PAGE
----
6. Social media
In a world where virtual pub quizzes over Zoom have become the norm for occupying time as “non-essential” workers are imperatively staying at home during the coronavirus pandemic, it’s highly likely that your participants will be familiar with some facts on social media. To some, social media still sounds like a relatively new concept, but questions such as “In which year was Facebook launched?” and “Which early social network was bought by ITV in 2005 for £120m?” will soon make them realise that social media has been around for a lot longer than they might think. And, for those of us who have been using Facebook, Twitter and Instagram and the like since or soon after they launched, they will be a breeze.
During a Zoom catchup and virtual pub quiz with my linguigals (my group of friends who I talk about in this blog which, coincidentally, unfolds my pandemic experience), one of my linguigals was hosting and included a Catchphrase-like round (‘like’ referring to the Catchphrase TV show). It was quite different from your usual quiz round as, much like the TV show, we were shown a series of images which referenced common catchphrases, and the first to “buzz in” and shout it out earned the point. In fact, I enjoyed it so much, I stole the idea for my next virtual pub quiz (thanks, G!). You could even, like my fiancé and I have also participated in, create a game show-themed quiz, including the likes of Who Wants to be a Millionaire, The Price is Right and Family Fortunes as rounds.
Does anybody else remember when an app called The Logo Quiz was all anybody could ever talk about circa 2010? Yes? No? If so, this one’s a bit like that. If not, this idea for a round essentially requires you to display images of an array of brands but excluding obvious details such as their name or an iconic symbol (you can find loads of photoshopped logo images on Google). Or, rather than asking your participants to merely identify the brands, you could also do a “this or that” and display two images of the same brand beside one another but, again, with minor details changed like the orientation of a symbol or the order of the colours (which is what I did). Since it’s been a good decade there or thereabouts since The Logo Quiz was prevalent, this one was fun for me to do.
9. Album covers
Another friend of mine in their virtual pub quiz created a round which included a number of photoshopped images of famous album covers; similarly to the logos as explained above, obvious elements like the album or artist’s name were edited out. Admittedly, on her version, I didn’t recognise any of the album covers until they were revealed (~ obviously ~), making me question my music knowledge which is usually pretty good – or so I thought. Again, these images can quite easily be found on Google for you to include in your next virtual pub quiz. This idea for a round is a fun way to test your participants’ music knowledge (or lack of) and perhaps even decipher the kind of music they’re into, too.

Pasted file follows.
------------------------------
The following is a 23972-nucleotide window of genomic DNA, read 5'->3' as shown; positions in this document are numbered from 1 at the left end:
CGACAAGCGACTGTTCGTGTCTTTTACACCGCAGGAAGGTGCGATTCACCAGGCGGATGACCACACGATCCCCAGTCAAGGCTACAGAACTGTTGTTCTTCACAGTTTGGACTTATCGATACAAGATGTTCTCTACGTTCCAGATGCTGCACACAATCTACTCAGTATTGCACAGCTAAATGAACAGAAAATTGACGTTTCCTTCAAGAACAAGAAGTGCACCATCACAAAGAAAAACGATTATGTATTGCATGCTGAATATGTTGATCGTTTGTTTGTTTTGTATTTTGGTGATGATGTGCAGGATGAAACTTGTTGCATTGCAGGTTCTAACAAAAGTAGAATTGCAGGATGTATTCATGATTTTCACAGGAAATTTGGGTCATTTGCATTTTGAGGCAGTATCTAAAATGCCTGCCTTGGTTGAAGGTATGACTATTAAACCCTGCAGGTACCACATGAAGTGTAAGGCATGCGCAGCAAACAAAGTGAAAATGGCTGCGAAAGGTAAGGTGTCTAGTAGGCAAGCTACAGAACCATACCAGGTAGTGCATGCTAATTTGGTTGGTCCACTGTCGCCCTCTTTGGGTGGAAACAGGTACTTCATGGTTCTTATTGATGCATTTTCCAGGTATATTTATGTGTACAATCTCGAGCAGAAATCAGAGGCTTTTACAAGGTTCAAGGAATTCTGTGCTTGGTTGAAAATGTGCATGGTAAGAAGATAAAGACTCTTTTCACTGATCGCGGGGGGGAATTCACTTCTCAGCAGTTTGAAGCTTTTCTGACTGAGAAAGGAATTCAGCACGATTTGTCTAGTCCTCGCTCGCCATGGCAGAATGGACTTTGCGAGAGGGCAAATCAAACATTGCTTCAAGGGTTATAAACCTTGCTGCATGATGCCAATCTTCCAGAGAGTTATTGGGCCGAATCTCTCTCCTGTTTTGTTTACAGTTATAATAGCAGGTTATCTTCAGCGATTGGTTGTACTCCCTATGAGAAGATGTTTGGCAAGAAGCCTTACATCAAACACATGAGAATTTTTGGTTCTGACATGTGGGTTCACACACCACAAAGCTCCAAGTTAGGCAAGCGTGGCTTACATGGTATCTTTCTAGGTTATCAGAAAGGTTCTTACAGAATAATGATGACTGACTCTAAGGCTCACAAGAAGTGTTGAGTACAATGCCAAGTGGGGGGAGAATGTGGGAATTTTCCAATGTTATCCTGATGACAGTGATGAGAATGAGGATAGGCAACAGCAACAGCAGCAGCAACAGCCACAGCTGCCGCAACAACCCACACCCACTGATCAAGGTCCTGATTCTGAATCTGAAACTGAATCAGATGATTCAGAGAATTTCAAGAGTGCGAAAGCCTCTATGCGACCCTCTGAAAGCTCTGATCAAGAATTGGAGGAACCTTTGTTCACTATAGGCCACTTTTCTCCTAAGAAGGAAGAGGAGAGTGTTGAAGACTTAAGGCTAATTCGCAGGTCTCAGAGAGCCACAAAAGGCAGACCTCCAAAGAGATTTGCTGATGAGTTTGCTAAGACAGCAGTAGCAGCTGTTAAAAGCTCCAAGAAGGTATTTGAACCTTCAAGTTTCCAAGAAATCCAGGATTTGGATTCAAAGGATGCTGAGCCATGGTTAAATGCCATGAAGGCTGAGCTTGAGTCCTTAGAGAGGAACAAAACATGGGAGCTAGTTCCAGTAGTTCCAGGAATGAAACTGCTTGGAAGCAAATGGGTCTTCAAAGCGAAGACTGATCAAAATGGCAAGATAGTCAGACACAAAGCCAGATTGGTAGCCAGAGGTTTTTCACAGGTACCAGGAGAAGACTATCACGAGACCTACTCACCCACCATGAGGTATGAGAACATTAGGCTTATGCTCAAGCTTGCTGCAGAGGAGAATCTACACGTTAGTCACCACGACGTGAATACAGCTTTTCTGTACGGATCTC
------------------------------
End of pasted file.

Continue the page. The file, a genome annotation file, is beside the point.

10. TV show sets
Another good idea for a virtual pub quiz round is to show your participants an abundance of images of the sets of popular – or, if you want to spice it up, more obscure – TV shows. With the likes of Netflix also having conquered many households across the globe over the last few years with their variety of television series, dramas and movies, this will – similarly to the album covers round – unveil how much (or how little) TV your participants watch. This round is again quite unusual; instead of the “identify the theme song” or “who said this quote in which television series?”, you can utilise the screen-sharing function on Zoom to display such images and get your participants thinking.
Finally, it’s worth mentioning that you can’t go wrong with a “general knowledge” round (I usually leave this round till last). These rounds are always a success for both you and your participants as you can ask any burning questions that didn’t fit elsewhere in your quiz and it’s a fun way to test your family and friends’, well, general knowledge. If you’re unsure on what kind of questions to ask, there are millions – and that’s probably not an exaggeration – just waiting to be searched on Google.
As per, I hope you found my tips useful and, if you have any questions, please do not hesitate to ask below or by contacting me via social media or email (you can find my contact details here).
Stay safe, stay home and enjoy your next virtual pub quiz!
Sophie Pavlou at Little Pav ♡